Debunking myths on genetics and DNA

Thursday, March 8, 2012

How are new viruses made?


I'm sure you are all familiar with H1N1, the influenza strain that emerged in 2009 and which contained genetic elements from four different strains: two swine flu strains, one avian flu strain, and one human flu strain.

How did this incredible mix-up happen?

One thing I've learned in the five years I've spent studying viruses is that these little things are genetic brewing machines (I just made that expression up, please don't quote me!). They can carry genetic material from different organisms, they can integrate in the host's genome, they can transport genetic material from one organism to another. The viral genome of a flu virus in particular is split in different portions called segments. Now suppose an avian flu virus and a swine flu virus infect the same hosts, and two viral particles coinfect the same cell inside the host. Yes, you've guessed it: the genetic segments from the two distinct viruses can indeed "reshuffle" and create a completely new virus. In the case of H1N1, this pattern of coinfection and "reshuffling" (called segment reassortment) happened more than once and across three different hosts: birds, pigs, and humans.

Reassortment of segmented viruses happens when two genetically distinct viral species coinfect the same cell and exchange genomic segments, a mechanism that ensures rapid novel virus creation. In the past, novel influenza strains have appeared when the virus's genomic segments reasserted with non-human flu genomic segments. The host's immune system may be prepared to recognize either strain but not a combination of both, hence the new virus can, potentially, evade adaptive immunity.

An interesting bit of the puzzle is that this reassortment does not appear to be random: there is a "reassortment bias", in other words, not all possible "reshufflings" of the genomic segments are equally likely to happen. There are constraints in terms of the genetic information that needs to be exchanged across the segments in order to make a new virus. The ability to predict which reassortments are most likely can help us be prepared for future outbreaks like H1N1.

In a recent PNAS paper [1], Greenbaum et al. use the mathematical framework of information theory to infer the viral populations produced by a coinfection out of the possible repertoire of progeny viruses. They look at quantities like entropy and mutual information to measure the genetic variation, predict which segments share relevant genetic information, and derive general segregation rules of how reassortment may happen.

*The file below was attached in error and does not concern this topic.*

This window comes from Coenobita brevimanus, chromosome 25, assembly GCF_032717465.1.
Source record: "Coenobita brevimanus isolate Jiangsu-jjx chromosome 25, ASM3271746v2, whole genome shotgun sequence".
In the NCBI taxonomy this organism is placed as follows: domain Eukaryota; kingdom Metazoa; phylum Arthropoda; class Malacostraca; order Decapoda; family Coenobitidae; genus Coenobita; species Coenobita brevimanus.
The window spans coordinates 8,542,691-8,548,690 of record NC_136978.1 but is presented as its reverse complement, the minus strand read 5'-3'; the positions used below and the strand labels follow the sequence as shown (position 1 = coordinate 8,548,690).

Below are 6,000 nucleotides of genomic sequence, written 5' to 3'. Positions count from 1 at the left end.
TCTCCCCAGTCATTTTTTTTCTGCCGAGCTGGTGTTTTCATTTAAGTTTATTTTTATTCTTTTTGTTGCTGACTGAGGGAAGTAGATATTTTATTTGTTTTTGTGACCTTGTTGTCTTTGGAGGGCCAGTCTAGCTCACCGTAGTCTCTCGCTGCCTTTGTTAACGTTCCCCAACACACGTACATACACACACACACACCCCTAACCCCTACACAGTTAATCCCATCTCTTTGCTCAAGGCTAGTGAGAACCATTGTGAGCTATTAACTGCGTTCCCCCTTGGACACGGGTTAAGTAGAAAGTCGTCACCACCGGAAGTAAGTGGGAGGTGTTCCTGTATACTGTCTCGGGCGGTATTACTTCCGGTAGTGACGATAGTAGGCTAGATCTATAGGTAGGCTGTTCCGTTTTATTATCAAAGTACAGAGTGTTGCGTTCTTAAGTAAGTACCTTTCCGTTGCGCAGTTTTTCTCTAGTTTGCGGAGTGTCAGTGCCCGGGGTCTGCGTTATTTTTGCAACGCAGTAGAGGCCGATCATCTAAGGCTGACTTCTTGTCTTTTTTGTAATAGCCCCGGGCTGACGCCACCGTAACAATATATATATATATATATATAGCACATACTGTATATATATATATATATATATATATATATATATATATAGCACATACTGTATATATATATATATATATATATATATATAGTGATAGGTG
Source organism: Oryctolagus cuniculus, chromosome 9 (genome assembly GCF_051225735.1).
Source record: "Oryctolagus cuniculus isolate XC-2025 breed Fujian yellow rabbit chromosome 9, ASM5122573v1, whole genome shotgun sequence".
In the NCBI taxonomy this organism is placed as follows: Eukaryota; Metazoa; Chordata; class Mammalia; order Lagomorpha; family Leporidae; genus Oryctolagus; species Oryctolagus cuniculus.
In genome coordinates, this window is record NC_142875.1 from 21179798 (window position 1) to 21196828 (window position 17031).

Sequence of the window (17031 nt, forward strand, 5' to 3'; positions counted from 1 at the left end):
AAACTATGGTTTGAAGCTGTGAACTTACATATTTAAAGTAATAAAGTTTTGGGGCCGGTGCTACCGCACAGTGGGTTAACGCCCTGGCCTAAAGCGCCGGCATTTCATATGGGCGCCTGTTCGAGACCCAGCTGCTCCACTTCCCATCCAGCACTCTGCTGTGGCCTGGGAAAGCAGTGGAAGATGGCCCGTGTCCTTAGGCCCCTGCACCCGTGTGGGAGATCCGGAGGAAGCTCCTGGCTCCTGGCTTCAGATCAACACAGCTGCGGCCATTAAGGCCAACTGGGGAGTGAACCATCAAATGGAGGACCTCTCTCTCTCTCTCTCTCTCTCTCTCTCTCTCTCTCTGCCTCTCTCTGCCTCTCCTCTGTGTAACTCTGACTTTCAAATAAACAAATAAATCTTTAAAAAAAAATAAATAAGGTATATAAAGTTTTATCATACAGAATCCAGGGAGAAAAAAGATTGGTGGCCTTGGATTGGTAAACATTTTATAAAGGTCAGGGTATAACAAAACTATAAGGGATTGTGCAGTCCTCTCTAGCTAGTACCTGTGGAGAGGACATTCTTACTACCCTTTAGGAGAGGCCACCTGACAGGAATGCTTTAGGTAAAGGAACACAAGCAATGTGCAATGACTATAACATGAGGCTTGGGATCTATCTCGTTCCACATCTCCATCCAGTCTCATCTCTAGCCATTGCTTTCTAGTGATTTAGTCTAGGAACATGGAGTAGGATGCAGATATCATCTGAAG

"We study, for influenza and other segmented viruses, the extent to which a virus’s segments can communicate strain information across an infection and among one another. Our approach goes beyond previous association studies and quantifies how much the diversity of emerging strains is altered by patterns in reassortment, whether biases are consistent across multiple strains and cell types, and if significant information is shared among more than two segments. [1]"
Mutual information gives an upper bound on how much information strains can exchange. Pushing the rate of reassortment past this bound would disrupt viral segment communication and stop the creation of new virus. This is something I've heard about viral mutation rates, as well. Rapid turnover in genetic diversity is an advantage for tiny organisms like viruses and bacteria because it allows them to quickly develop escapes to the immune system: it's the Red Queen Effect I've talked about in the previous post. However, if this turnover it's too quick you get the opposite effect: when you go past the limit and start accumulating too much diversity, the population rapidly goes extinct because deleterious mutations happen more frequently than advantageous ones. This suggests that tweaking the diversity increase beyond this limit may be a novel defense strategy.
"Understanding how much these segments transfer information about their strain of origin, and to what extent this is possible, can ultimately lead to novel antiviral strategies."

Greenbaum, B., Li, O., Poon, L., Levine, A., & Rabadan, R. (2012). From the Cover: Viral reassortment as an information exchange between viral segments Proceedings of the National Academy of Sciences, 109 (9), 3341-3346 DOI: 10.1073/pnas.1113300109

ResearchBlogging.org

5 comments:

  1. Great post! of course, have knowledge of that will be a great advantage.

    ReplyDelete
  2. antisocialbutterflieMarch 8, 2012 at 6:53 PM

    It would be interesting to see how individual species and their unique variations in gene expression contribute to the recombination. I know certain species like pigs are notorious for providing a great place to incubate potential species-hopping diseases by providing intermediate evolutionary pressures that lead up to human pathogenesis.

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  3. It's horrifying to think about things like these.

    ReplyDelete
    Replies
    1. Why do you say so, Rachel? It's horrifying to think of what mankind is doing to our planet. Nature has found its balance, selection is necessary to make progress. We are the ones who are disrupting all this.

      Delete

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